This might include difficulty with movement.
Chemo Brain & Fatigue
It can last for months or years, impacting people's quality of life following cancer treatment. Researchers at Stanford University School of Medicine in California recently conducted a study to find out exactly how and why chemotherapy agents affect the brain, and to see whether or not there is any way to block or reverse that effect. The results — which appear in the journal Cell — appear to indicate that methotrexate, a common chemotherapy drug, affects the normal functioning of three important types of cell present in the brain's white matter.
The scientists also report learning that a drug currently undergoing clinical trials for other uses can address these ill effects in a mouse model. Michelle Monje, "is a real and recognized syndrome. Specifically, chemo brain tends to severely affect children who have undergone cancer treatment. Monje and team believe that finding a way to address this problem could truly improve these children's lives. In the recent study, the researchers focused on three important types of cell that are present in the brain's white matter.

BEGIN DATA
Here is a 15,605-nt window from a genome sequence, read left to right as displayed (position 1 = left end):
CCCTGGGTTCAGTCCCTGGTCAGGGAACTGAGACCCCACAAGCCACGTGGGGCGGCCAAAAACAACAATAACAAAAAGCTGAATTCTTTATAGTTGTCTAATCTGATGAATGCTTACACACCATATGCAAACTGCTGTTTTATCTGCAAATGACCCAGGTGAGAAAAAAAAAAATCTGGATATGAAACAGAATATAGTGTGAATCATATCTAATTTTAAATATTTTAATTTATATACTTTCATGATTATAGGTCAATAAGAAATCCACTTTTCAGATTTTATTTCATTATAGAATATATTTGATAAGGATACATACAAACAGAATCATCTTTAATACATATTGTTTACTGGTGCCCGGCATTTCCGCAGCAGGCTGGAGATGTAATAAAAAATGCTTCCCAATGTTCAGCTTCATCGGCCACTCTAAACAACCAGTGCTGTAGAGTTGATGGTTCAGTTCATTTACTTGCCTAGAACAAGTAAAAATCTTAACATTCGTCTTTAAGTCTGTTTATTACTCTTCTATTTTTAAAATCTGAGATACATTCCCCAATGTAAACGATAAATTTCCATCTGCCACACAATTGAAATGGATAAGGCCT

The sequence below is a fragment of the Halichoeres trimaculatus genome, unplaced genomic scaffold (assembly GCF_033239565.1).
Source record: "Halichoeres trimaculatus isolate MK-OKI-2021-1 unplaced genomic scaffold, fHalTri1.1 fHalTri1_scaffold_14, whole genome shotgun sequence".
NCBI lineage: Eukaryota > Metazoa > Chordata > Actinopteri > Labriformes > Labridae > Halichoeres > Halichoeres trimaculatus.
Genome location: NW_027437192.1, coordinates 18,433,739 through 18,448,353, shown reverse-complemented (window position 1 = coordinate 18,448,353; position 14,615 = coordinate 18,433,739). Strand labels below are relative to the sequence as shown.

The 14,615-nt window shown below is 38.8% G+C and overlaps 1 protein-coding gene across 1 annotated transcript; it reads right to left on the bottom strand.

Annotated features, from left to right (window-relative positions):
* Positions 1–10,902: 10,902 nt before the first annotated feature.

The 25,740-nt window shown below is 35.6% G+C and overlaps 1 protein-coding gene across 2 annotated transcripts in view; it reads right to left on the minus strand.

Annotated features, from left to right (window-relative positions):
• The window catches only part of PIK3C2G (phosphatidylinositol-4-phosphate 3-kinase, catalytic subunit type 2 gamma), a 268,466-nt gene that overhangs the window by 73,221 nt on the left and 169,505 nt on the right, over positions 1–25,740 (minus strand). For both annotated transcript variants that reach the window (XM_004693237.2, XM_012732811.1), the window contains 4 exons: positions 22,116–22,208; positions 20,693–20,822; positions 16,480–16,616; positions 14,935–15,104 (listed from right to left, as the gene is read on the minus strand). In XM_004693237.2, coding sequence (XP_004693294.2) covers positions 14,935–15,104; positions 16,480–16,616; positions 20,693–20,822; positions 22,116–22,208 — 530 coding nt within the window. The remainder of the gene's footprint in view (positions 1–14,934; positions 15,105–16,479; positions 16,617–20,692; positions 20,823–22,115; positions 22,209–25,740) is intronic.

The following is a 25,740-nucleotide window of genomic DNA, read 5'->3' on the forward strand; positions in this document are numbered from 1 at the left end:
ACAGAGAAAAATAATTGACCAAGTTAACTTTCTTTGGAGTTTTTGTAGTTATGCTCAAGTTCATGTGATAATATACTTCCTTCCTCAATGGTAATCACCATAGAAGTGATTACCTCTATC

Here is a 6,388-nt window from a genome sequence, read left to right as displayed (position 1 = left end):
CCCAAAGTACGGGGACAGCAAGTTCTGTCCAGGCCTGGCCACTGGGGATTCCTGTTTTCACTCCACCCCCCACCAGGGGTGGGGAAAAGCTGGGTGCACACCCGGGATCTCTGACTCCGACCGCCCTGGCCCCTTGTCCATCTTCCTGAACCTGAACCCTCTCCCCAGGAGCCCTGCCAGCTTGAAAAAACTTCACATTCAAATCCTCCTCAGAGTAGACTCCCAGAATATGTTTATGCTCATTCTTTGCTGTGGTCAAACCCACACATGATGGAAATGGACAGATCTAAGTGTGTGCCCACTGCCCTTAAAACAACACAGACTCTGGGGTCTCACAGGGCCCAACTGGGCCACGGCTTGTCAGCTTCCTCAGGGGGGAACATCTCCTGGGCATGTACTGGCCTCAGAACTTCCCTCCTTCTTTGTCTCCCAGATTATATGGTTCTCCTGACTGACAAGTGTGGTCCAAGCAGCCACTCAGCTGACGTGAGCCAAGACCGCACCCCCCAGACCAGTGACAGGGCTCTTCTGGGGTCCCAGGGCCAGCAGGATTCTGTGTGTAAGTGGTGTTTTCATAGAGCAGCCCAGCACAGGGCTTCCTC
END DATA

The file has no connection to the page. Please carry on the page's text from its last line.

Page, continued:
These are:. When the scientists compared frontal lobe brain tissue collected postmortem from children who had received chemotherapy with tissue from children who had not, they saw that the former presented significantly fewer oligodendrocyte lineage cells. To understand why oligodendrocytes were not doing well in the chemotherapy-exposed brain, the researchers turned to young mouse models that they injected with methotrexate.
They aimed to replicate the dosage and practice performed in human cancer treatment, so they gave the mice three doses of the drug once per week.
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After a period of 4 weeks, the mice that received methotrexate had sustained damage to their oligodendrocyte precursor cells, which are the fresh cells that normally develop to replace oligodendrocytes that can no longer function. Following exposure to methotrexate, more precursor cells began to start the maturation process, but they remained stuck in an undeveloped state, unable to actually reach maturity. This was the case even 6 months after the mice's treatment with the chemotherapy drug.
This also impacted the thickness of myelin, and the mice even faced the same behavioral problems as people who undergo chemotherapy often do. These include motor impairment, anxiety , and problems with attention and memory. When they tried injecting oligodendrocyte precursor cells from the brains of healthy mice into those of the experimental mice, the investigators noticed that these cells also started the maturation process at higher rates, but they did not get stuck midway through this process.